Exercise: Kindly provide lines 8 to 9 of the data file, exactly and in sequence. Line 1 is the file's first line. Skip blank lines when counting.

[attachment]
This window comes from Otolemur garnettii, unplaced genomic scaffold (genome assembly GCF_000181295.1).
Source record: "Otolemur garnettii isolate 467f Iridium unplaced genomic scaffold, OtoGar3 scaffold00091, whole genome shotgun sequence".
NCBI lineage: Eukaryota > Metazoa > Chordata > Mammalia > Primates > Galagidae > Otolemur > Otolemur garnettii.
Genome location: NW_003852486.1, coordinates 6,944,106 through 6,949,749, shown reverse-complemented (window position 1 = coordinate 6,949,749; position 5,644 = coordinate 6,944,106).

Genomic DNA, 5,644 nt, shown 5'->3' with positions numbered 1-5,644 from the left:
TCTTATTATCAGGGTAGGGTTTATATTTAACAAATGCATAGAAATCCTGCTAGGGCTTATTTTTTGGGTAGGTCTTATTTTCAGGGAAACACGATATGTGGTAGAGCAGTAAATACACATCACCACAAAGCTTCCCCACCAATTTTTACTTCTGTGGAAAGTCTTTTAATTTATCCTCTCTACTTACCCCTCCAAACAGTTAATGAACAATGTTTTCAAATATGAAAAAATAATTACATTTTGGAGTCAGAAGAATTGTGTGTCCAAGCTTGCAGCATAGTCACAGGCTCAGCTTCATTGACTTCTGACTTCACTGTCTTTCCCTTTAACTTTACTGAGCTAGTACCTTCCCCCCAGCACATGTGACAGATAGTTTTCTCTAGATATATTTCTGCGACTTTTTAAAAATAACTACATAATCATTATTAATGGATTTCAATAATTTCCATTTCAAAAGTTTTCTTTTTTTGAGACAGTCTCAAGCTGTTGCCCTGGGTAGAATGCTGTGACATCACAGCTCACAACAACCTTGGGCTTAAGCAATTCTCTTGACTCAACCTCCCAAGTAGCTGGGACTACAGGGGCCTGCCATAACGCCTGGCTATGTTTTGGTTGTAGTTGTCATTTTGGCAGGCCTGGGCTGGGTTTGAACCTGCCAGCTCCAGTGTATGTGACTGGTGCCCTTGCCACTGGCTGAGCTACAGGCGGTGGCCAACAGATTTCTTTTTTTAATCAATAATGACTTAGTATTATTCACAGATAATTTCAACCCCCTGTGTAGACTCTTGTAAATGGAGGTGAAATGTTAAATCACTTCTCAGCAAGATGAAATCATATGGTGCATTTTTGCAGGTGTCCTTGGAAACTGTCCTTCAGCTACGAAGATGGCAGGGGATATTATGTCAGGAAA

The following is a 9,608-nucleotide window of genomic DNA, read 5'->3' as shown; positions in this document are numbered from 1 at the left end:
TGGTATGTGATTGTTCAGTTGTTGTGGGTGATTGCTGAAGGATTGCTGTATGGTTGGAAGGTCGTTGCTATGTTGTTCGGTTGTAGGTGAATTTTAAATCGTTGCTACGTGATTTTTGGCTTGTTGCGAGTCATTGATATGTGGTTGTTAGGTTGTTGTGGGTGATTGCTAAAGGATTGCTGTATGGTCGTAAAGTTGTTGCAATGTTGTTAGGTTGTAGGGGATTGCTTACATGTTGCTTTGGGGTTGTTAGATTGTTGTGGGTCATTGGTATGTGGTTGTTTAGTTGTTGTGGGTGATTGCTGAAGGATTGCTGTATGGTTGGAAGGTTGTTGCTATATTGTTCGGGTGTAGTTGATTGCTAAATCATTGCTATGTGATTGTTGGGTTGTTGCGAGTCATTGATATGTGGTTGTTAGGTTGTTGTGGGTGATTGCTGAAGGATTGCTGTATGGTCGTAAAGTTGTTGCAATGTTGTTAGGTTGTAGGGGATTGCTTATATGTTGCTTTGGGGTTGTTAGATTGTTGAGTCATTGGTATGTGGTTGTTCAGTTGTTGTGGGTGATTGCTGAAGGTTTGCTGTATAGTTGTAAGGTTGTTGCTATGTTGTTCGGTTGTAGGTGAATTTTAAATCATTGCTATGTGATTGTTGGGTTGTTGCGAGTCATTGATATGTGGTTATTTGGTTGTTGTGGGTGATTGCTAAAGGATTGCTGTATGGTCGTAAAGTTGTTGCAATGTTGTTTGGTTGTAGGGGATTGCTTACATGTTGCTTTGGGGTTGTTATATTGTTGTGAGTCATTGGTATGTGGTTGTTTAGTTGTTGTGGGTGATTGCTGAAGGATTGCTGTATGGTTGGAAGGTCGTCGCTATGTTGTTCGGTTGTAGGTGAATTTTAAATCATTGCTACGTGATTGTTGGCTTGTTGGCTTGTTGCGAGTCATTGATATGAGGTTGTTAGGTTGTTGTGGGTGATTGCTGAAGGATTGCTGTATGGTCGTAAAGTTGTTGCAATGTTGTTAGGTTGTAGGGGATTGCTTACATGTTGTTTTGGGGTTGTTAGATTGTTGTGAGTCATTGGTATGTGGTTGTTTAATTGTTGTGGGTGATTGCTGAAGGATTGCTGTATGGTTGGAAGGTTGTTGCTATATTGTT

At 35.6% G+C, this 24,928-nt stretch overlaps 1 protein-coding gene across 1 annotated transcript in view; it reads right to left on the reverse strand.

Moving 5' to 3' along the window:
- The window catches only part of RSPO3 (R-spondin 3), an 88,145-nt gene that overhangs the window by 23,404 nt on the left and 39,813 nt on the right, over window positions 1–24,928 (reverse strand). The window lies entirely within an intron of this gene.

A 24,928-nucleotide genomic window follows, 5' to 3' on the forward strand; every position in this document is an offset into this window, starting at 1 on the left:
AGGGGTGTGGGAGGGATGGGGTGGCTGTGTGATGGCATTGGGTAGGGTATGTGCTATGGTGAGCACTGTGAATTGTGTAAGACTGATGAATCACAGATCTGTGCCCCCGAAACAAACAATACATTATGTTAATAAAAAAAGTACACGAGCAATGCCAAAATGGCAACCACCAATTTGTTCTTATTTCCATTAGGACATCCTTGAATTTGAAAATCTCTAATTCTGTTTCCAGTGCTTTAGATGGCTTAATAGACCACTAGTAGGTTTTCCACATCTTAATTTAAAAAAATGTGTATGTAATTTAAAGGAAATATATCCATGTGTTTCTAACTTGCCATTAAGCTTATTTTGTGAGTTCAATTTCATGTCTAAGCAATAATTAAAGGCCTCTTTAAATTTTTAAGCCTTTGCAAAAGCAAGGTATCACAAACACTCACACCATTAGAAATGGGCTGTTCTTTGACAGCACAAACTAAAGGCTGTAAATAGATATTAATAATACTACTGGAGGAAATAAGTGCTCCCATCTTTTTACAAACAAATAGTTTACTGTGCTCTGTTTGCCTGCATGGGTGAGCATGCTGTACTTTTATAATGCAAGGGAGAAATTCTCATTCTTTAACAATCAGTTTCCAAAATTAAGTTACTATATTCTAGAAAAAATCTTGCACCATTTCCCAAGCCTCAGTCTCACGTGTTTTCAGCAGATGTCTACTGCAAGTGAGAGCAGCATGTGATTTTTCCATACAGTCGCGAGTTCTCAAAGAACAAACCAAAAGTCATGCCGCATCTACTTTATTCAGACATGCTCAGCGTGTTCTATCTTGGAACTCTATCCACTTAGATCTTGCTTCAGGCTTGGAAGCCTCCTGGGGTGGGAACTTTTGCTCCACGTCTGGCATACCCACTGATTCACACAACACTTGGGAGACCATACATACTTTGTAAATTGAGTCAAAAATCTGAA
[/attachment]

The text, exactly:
TGGTATGTGATTGTTCAGTTGTTGTGGGTGATTGCTGAAGGATTGCTGTATGGTTGGAAGGTCGTTGCTATGTTGTTCGGTTGTAGGTGAATTTTAAATCGTTGCTACGTGATTTTTGGCTTGTTGCGAGTCATTGATATGTGGTTGTTAGGTTGTTGTGGGTGATTGCTAAAGGATTGCTGTATGGTCGTAAAGTTGTTGCAATGTTGTTAGGTTGTAGGGGATTGCTTACATGTTGCTTTGGGGTTGTTAGATTGTTGTGGGTCATTGGTATGTGGTTGTTTAGTTGTTGTGGGTGATTGCTGAAGGATTGCTGTATGGTTGGAAGGTTGTTGCTATATTGTTCGGGTGTAGTTGATTGCTAAATCATTGCTATGTGATTGTTGGGTTGTTGCGAGTCATTGATATGTGGTTGTTAGGTTGTTGTGGGTGATTGCTGAAGGATTGCTGTATGGTCGTAAAGTTGTTGCAATGTTGTTAGGTTGTAGGGGATTGCTTATATGTTGCTTTGGGGTTGTTAGATTGTTGAGTCATTGGTATGTGGTTGTTCAGTTGTTGTGGGTGATTGCTGAAGGTTTGCTGTATAGTTGTAAGGTTGTTGCTATGTTGTTCGGTTGTAGGTGAATTTTAAATCATTGCTATGTGATTGTTGGGTTGTTGCGAGTCATTGATATGTGGTTATTTGGTTGTTGTGGGTGATTGCTAAAGGATTGCTGTATGGTCGTAAAGTTGTTGCAATGTTGTTTGGTTGTAGGGGATTGCTTACATGTTGCTTTGGGGTTGTTATATTGTTGTGAGTCATTGGTATGTGGTTGTTTAGTTGTTGTGGGTGATTGCTGAAGGATTGCTGTATGGTTGGAAGGTCGTCGCTATGTTGTTCGGTTGTAGGTGAATTTTAAATCATTGCTACGTGATTGTTGGCTTGTTGGCTTGTTGCGAGTCATTGATATGAGGTTGTTAGGTTGTTGTGGGTGATTGCTGAAGGATTGCTGTATGGTCGTAAAGTTGTTGCAATGTTGTTAGGTTGTAGGGGATTGCTTACATGTTGTTTTGGGGTTGTTAGATTGTTGTGAGTCATTGGTATGTGGTTGTTTAATTGTTGTGGGTGATTGCTGAAGGATTGCTGTATGGTTGGAAGGTTGTTGCTATATTGTT

At 35.6% G+C, this 24,928-nt stretch overlaps 1 protein-coding gene across 1 annotated transcript in view; it reads right to left on the reverse strand.